Inappropriate shock due to T-wave over-sensing. An inappropriate shock is delivered due to T-wave over-sensing in a 20-year-old patient with Ebstein's anomaly and mechanical tricuspid valve replacement. Sensing is initially appropriate during a sinus tachycardia, however T-wave over-sensing suddenly develops leading to a shock (indicated with lightning symbol). C, onset of charging and then commitment to shock delivery when seen a second time; S, a sensed event not classified as tachycardia; T, a sensed event classified as tachycardia.

Three were for supraventricular arrhythmias causing ventricular rates greater than the programmed Shock Zone detection rates. The remaining six shocks were caused by electrical noise or device interaction: 50 Hz mains electricity supply in one case while fixing home electrical wiring, two shocks caused by 40 Hz noise from an implanted ventricular assist device, unidentified source of noise in two other cases, and sensing of a pacemaker check performed in unipolar mode caused a shock in one final case. No shocks occurred due to failure to discriminate supraventricular arrhythmia with ventricular rates falling within the Conditional Shock Zone.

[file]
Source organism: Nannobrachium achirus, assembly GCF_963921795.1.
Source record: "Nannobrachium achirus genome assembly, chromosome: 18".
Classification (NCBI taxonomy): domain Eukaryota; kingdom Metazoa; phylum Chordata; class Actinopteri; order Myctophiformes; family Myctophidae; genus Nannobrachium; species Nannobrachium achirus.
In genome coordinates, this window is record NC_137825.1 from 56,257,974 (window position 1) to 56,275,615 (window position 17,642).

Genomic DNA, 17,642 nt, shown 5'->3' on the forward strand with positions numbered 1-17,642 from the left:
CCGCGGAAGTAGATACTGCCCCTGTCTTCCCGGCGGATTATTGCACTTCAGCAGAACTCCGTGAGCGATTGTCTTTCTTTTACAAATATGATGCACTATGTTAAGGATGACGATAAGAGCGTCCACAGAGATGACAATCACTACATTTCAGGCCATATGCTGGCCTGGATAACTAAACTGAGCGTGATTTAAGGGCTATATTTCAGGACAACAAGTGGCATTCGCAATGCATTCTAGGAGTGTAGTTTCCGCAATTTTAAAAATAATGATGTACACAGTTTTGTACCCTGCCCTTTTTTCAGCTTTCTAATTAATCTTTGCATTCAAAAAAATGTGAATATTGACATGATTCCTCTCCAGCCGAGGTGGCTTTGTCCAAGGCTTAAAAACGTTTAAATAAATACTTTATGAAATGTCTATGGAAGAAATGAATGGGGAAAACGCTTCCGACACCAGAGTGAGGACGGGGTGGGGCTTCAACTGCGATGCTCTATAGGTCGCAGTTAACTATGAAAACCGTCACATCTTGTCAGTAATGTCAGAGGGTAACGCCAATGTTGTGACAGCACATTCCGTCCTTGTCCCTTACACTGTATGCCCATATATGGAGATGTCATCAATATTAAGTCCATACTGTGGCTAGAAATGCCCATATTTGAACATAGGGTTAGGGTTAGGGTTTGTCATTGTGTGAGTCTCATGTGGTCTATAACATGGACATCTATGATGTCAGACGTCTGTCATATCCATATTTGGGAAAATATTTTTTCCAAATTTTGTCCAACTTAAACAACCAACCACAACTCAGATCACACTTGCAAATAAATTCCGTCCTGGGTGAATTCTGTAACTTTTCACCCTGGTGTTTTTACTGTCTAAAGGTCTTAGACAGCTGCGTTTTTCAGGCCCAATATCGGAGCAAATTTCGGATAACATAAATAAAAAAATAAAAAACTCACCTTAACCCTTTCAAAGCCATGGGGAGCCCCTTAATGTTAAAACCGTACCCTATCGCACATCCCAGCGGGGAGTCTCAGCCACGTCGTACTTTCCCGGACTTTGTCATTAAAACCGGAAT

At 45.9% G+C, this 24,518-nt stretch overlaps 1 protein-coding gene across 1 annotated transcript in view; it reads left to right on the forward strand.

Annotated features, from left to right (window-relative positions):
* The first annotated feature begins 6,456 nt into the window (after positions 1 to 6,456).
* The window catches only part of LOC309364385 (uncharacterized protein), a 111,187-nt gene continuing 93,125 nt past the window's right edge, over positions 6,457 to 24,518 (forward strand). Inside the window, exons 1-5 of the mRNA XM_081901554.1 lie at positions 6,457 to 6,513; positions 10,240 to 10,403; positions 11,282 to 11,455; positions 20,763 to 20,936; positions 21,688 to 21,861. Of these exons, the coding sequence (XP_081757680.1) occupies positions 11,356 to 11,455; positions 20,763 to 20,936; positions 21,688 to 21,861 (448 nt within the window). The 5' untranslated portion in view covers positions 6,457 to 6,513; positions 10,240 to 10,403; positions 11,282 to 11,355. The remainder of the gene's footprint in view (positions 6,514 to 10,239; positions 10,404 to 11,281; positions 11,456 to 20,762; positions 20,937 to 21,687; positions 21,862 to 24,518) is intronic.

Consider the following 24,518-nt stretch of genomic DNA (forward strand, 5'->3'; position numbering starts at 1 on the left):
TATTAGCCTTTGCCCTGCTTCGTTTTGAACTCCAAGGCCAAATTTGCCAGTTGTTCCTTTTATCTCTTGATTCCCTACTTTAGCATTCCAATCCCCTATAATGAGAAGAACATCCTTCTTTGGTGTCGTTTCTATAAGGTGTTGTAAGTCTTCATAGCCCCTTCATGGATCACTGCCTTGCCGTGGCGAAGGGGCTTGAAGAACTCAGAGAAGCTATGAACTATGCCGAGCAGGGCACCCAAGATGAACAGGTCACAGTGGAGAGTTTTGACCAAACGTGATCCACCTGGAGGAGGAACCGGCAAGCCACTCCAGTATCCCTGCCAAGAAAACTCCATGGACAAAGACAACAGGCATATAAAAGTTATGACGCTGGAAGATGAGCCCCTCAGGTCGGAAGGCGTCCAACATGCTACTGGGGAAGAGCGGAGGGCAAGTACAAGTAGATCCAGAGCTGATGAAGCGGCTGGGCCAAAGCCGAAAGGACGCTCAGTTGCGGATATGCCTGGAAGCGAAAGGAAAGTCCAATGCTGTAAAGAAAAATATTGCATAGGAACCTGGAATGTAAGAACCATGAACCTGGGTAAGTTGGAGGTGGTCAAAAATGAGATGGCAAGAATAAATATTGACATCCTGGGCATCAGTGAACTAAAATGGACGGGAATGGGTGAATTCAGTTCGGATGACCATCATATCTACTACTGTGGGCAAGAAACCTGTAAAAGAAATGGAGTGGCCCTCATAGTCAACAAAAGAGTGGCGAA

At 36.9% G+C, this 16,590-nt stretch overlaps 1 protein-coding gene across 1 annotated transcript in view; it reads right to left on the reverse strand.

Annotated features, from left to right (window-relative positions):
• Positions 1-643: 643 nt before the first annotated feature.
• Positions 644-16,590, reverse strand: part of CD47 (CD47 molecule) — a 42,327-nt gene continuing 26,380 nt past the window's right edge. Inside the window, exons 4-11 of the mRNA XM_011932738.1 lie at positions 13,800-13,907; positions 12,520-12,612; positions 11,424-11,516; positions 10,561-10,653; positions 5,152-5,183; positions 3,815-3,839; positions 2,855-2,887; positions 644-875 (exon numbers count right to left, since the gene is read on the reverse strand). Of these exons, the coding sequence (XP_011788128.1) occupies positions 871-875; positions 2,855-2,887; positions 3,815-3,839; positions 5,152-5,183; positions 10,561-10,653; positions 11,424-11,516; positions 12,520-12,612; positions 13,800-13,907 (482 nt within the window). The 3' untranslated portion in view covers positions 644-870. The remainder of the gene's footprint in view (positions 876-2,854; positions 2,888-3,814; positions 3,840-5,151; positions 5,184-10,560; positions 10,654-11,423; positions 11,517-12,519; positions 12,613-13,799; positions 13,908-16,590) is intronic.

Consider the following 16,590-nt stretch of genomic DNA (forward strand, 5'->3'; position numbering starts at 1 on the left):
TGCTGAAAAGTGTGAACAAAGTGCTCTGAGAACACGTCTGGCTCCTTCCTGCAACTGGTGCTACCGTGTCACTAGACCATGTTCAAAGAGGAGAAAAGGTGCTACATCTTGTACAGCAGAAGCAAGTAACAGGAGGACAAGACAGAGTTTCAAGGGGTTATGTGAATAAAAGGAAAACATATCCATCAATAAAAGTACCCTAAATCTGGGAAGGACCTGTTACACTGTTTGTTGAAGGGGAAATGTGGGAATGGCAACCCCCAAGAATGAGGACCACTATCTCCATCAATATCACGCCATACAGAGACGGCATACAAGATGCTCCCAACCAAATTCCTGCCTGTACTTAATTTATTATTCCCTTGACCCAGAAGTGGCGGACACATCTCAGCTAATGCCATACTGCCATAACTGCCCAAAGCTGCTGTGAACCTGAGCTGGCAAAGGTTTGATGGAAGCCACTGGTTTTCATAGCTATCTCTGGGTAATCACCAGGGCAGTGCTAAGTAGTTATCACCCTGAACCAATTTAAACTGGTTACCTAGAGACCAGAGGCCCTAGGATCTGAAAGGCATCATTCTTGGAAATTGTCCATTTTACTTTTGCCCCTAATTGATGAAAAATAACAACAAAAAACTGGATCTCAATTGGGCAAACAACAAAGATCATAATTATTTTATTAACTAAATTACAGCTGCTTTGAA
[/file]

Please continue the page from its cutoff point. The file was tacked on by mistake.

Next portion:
The 11 patients who received inappropriate shocks due to T-wave over-sensing were significantly younger than patients who did not (24 ± 10 vs. 37 ± 19 years; P = 0.02) (Table 3). Underlying pathologies were tetralogy of Fallot in three, Ebstein's anomaly in one, hypertrophic cardiomyopathy in three, CPVT in three, and long QT syndrome in one. Data on programmed detection rates at the time of inappropriate therapy was available for 9 of 11 (82%) patients: lowest programmed detection rate at time of first inappropriate therapy was lower than that programmed in patients who did not receive inappropriate therapy for T-wave over-sensing (201 ± 14 vs. 214 ± 15 b.p.m.; P = 0.01). All inappropriate shocks occurred subsequent to the introduction of a new software upgrade in October 2009 designed to reduce inappropriate shocks due to T-wave over-sensing.